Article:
Designing with Scenarios: Putting Personas to Work
This article is an excerpt from the podcast that Adam and Kim recorded after her virtual seminar, Designing with Scenarios: Putting Personas to Work. You can hear the full podcast or read the transcript on the podcasts page.
Adam Churchill: Is it a true that scenarios only work if you have have data-driven personas? Have you seen scenarios used effectively, even if the research can’t be funded?
Kim Goodwin: Great question. I think that you can do scenarios without data.
It’s better to have data if you can because it has a few benefits. One is, you’re more confident that you’re getting to a good answer. And it makes it a lot easier to make design decisions because instead of wondering how a person would react, you actually know. This is assuming you know them well.
Think of it like you’re planning an event, or buying a gift for someone close to you, versus, say, buying a gift for your child’s teacher or an acquaintance you don’t know well.
The first one is a whole lot easier than the second one, and data gives you the confidence that you’re doing the right thing. Secondly, the data helps you persuade stakeholders. It’s not you, the designer, who is probably pretty low on the totem pole, saying this is how it should be. It’s you, the designer, channeling the users and saying, “Look, based on our data, here’s how people think and act, and so here’s why this is a great solution.”
So, data is best, but not always necessary. I definitely do scenarios without data. A few weeks ago, I was working with some subject matter experts on an idea for a medical device. Four of us sat in a room, and we didn’t have data. The point was to get to some design ideas fairly quickly, so that they could explore the feasibility of this idea.
It didn’t make a lot of sense for us to go get data, and we said, “OK, let’s build some shared assumptions about the kinds of users we’re talking about.” We came up with what I call provisional personas, which are like sketchy representations of what we think the usage patterns and goals are. Then we used those to create scenarios just as we normally would.
Regardless of the absence of data, scenarios are a design tool you can always use. You’re just going to be making decisions and communicating with a bit less confidence when you don’t have data. But the tool still works great.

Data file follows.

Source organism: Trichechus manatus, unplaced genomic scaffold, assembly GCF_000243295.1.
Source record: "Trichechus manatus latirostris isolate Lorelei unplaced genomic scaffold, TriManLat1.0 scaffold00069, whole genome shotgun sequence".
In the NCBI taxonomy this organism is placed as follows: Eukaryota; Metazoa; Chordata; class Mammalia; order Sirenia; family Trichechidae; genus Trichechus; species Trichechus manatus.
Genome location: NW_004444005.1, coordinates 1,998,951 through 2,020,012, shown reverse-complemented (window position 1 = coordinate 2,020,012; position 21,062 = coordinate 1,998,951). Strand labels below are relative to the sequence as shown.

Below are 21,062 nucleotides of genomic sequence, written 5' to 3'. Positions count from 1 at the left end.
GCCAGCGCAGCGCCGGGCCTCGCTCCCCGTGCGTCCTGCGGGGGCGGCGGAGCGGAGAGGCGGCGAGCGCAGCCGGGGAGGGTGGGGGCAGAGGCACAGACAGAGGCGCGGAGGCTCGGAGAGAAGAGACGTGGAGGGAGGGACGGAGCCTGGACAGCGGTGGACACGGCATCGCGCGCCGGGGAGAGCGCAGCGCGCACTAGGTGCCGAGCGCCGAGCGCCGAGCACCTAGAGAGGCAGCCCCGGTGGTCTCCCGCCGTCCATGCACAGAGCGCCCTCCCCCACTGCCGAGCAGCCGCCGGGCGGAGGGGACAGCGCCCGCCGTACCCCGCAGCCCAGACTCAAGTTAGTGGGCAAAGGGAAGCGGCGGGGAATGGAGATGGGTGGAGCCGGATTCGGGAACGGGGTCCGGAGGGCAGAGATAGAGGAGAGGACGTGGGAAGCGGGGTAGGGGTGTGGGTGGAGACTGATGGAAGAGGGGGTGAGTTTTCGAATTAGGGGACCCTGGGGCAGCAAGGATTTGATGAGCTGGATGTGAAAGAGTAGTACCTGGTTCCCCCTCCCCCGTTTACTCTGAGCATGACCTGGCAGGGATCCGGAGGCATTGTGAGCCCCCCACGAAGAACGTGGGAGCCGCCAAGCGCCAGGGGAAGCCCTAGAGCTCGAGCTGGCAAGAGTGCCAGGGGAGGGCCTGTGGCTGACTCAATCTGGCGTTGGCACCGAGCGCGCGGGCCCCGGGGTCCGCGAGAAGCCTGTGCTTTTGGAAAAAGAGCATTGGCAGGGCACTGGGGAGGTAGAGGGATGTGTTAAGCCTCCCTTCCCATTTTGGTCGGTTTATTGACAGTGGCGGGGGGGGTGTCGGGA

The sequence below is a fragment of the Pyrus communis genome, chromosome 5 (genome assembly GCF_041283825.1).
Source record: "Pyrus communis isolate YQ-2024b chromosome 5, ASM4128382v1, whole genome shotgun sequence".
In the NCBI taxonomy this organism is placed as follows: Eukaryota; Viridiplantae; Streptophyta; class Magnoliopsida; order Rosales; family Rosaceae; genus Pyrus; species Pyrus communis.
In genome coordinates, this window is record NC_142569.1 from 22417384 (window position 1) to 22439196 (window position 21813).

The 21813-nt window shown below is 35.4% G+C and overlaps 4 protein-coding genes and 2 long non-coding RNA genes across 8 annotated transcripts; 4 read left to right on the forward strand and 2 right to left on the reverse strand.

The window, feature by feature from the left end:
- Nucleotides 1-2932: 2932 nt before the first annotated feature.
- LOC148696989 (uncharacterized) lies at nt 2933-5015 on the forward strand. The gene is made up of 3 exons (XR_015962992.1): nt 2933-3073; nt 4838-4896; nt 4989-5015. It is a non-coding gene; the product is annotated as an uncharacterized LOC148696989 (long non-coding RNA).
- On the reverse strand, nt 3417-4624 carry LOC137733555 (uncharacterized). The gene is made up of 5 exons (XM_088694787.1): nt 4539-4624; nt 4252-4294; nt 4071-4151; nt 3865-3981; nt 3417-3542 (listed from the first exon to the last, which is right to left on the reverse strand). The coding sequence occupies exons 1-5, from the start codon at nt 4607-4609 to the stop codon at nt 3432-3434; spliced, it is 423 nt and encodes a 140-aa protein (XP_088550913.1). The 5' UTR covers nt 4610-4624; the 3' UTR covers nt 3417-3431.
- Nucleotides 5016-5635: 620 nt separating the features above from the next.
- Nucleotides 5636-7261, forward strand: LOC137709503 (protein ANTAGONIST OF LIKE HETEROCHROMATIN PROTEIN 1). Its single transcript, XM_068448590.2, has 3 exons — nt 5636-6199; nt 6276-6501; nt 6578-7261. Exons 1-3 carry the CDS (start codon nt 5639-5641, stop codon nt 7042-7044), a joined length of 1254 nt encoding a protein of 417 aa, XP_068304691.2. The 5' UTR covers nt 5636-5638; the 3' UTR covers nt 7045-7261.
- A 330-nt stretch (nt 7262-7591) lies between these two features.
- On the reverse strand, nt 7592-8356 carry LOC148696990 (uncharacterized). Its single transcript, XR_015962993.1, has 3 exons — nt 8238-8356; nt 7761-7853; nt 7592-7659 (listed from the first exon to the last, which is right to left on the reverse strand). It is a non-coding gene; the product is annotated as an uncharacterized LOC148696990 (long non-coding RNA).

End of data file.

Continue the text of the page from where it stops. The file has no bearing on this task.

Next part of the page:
Adam: Can you explain the difference between scenarios and a storyboard?
Kim: A scenario is the story, it’s the script. It’s the words that describe the action. A storyboard, on the other hand, is the graphic depiction of that action. For instance, the movie extras on your DVDs or your Blu-ray where they show scenes building or sketches stuck on the wall. That’s what I mean when I talk about a storyboard.
It’s essentially at a thumbnail level, but the key to storyboarding is the depiction of sequence over time, right? A storyboard can be a very rough napkin sketch. If you’re talking about a high-level service design, like getting through the airport, you might have stick figures walking through physical space. If you’re doing just a screen-based design, you probably won’t storyboard your first pass at the scenario because it’s so high-level, you’re not really getting into solutions.
But then as you start to get into more detail in design, you’re going to keep storyboarding at the whiteboard, drawing multiple instances of a screen and how it changes over time. As you start to express that design and share it with stakeholders, you can have storyboards at that wireframe level, where they’re pretty much content and control complete, but you haven’t really incorporated any visual design.
You can still use that storyboarding approach down at the pixel level where you’re showing changes in screen state over time like putting them in a PowerPoint presentation or something similar and flipping through them. It’s similar to keyframing, like they do in the movies. So storyboarding is essentially a sequence of pictures that tell a story, and the scenario is the text of the story itself.